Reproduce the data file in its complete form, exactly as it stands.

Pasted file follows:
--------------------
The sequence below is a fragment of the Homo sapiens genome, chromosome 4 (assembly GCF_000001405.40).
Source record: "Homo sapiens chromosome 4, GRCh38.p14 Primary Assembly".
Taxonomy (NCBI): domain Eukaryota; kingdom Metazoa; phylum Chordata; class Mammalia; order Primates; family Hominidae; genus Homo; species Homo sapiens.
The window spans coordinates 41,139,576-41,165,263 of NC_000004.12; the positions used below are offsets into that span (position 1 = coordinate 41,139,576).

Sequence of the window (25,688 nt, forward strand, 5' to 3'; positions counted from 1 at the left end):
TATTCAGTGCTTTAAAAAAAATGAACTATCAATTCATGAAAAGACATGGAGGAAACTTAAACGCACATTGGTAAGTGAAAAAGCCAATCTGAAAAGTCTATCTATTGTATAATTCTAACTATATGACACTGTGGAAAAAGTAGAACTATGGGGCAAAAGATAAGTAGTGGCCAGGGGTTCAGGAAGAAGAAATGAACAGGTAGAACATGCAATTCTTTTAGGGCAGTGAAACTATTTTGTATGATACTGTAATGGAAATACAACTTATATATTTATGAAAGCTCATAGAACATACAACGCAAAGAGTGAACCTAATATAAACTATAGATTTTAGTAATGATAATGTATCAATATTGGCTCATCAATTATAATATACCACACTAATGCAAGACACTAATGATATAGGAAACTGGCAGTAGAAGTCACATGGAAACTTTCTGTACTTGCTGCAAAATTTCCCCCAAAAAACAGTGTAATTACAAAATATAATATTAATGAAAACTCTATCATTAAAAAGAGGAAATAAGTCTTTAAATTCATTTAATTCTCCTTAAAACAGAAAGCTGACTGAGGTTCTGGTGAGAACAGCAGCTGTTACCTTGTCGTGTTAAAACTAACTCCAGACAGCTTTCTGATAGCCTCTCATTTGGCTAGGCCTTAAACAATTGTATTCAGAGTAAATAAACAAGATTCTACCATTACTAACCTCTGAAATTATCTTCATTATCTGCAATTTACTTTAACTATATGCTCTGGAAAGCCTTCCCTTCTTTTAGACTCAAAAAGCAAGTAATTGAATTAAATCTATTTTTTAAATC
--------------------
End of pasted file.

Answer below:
The sequence below is a fragment of the Homo sapiens genome, chromosome 4 (assembly GCF_000001405.40).
Source record: "Homo sapiens chromosome 4, GRCh38.p14 Primary Assembly".
Taxonomy (NCBI): domain Eukaryota; kingdom Metazoa; phylum Chordata; class Mammalia; order Primates; family Hominidae; genus Homo; species Homo sapiens.
The window spans coordinates 41,139,576-41,165,263 of NC_000004.12; the positions used below are offsets into that span (position 1 = coordinate 41,139,576).

Sequence of the window (25,688 nt, forward strand, 5' to 3'; positions counted from 1 at the left end):
TATTCAGTGCTTTAAAAAAAATGAACTATCAATTCATGAAAAGACATGGAGGAAACTTAAACGCACATTGGTAAGTGAAAAAGCCAATCTGAAAAGTCTATCTATTGTATAATTCTAACTATATGACACTGTGGAAAAAGTAGAACTATGGGGCAAAAGATAAGTAGTGGCCAGGGGTTCAGGAAGAAGAAATGAACAGGTAGAACATGCAATTCTTTTAGGGCAGTGAAACTATTTTGTATGATACTGTAATGGAAATACAACTTATATATTTATGAAAGCTCATAGAACATACAACGCAAAGAGTGAACCTAATATAAACTATAGATTTTAGTAATGATAATGTATCAATATTGGCTCATCAATTATAATATACCACACTAATGCAAGACACTAATGATATAGGAAACTGGCAGTAGAAGTCACATGGAAACTTTCTGTACTTGCTGCAAAATTTCCCCCAAAAAACAGTGTAATTACAAAATATAATATTAATGAAAACTCTATCATTAAAAAGAGGAAATAAGTCTTTAAATTCATTTAATTCTCCTTAAAACAGAAAGCTGACTGAGGTTCTGGTGAGAACAGCAGCTGTTACCTTGTCGTGTTAAAACTAACTCCAGACAGCTTTCTGATAGCCTCTCATTTGGCTAGGCCTTAAACAATTGTATTCAGAGTAAATAAACAAGATTCTACCATTACTAACCTCTGAAATTATCTTCATTATCTGCAATTTACTTTAACTATATGCTCTGGAAAGCCTTCCCTTCTTTTAGACTCAAAAAGCAAGTAATTGAATTAAATCTATTTTTTAAATC